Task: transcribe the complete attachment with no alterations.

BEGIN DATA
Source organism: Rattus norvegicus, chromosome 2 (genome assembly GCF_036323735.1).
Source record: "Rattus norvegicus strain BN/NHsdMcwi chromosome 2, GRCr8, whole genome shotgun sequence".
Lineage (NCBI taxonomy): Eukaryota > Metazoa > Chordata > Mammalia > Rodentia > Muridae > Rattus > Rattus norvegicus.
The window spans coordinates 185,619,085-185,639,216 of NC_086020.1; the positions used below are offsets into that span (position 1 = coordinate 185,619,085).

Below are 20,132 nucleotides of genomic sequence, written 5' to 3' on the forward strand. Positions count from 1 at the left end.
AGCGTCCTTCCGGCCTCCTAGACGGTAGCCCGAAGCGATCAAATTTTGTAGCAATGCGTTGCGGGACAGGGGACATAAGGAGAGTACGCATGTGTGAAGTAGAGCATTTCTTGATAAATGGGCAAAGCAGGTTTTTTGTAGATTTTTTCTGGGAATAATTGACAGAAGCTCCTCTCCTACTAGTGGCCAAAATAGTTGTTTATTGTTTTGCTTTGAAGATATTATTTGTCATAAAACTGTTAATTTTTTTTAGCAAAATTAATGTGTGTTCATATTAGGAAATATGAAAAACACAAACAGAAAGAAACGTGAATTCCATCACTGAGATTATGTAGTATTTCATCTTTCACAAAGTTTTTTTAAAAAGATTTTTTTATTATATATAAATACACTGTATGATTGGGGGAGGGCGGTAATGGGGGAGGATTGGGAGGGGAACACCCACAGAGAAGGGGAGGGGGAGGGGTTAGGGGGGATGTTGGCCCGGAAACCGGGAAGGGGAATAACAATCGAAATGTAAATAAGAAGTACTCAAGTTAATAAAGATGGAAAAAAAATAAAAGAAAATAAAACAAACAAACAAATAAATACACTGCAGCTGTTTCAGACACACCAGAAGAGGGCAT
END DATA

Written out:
Source organism: Rattus norvegicus, chromosome 2 (genome assembly GCF_036323735.1).
Source record: "Rattus norvegicus strain BN/NHsdMcwi chromosome 2, GRCr8, whole genome shotgun sequence".
Lineage (NCBI taxonomy): Eukaryota > Metazoa > Chordata > Mammalia > Rodentia > Muridae > Rattus > Rattus norvegicus.
The window spans coordinates 185,619,085-185,639,216 of NC_086020.1; the positions used below are offsets into that span (position 1 = coordinate 185,619,085).

Below are 20,132 nucleotides of genomic sequence, written 5' to 3' on the forward strand. Positions count from 1 at the left end.
AGCGTCCTTCCGGCCTCCTAGACGGTAGCCCGAAGCGATCAAATTTTGTAGCAATGCGTTGCGGGACAGGGGACATAAGGAGAGTACGCATGTGTGAAGTAGAGCATTTCTTGATAAATGGGCAAAGCAGGTTTTTTGTAGATTTTTTCTGGGAATAATTGACAGAAGCTCCTCTCCTACTAGTGGCCAAAATAGTTGTTTATTGTTTTGCTTTGAAGATATTATTTGTCATAAAACTGTTAATTTTTTTTAGCAAAATTAATGTGTGTTCATATTAGGAAATATGAAAAACACAAACAGAAAGAAACGTGAATTCCATCACTGAGATTATGTAGTATTTCATCTTTCACAAAGTTTTTTTAAAAAGATTTTTTTATTATATATAAATACACTGTATGATTGGGGGAGGGCGGTAATGGGGGAGGATTGGGAGGGGAACACCCACAGAGAAGGGGAGGGGGAGGGGTTAGGGGGGATGTTGGCCCGGAAACCGGGAAGGGGAATAACAATCGAAATGTAAATAAGAAGTACTCAAGTTAATAAAGATGGAAAAAAAATAAAAGAAAATAAAACAAACAAACAAATAAATACACTGCAGCTGTTTCAGACACACCAGAAGAGGGCAT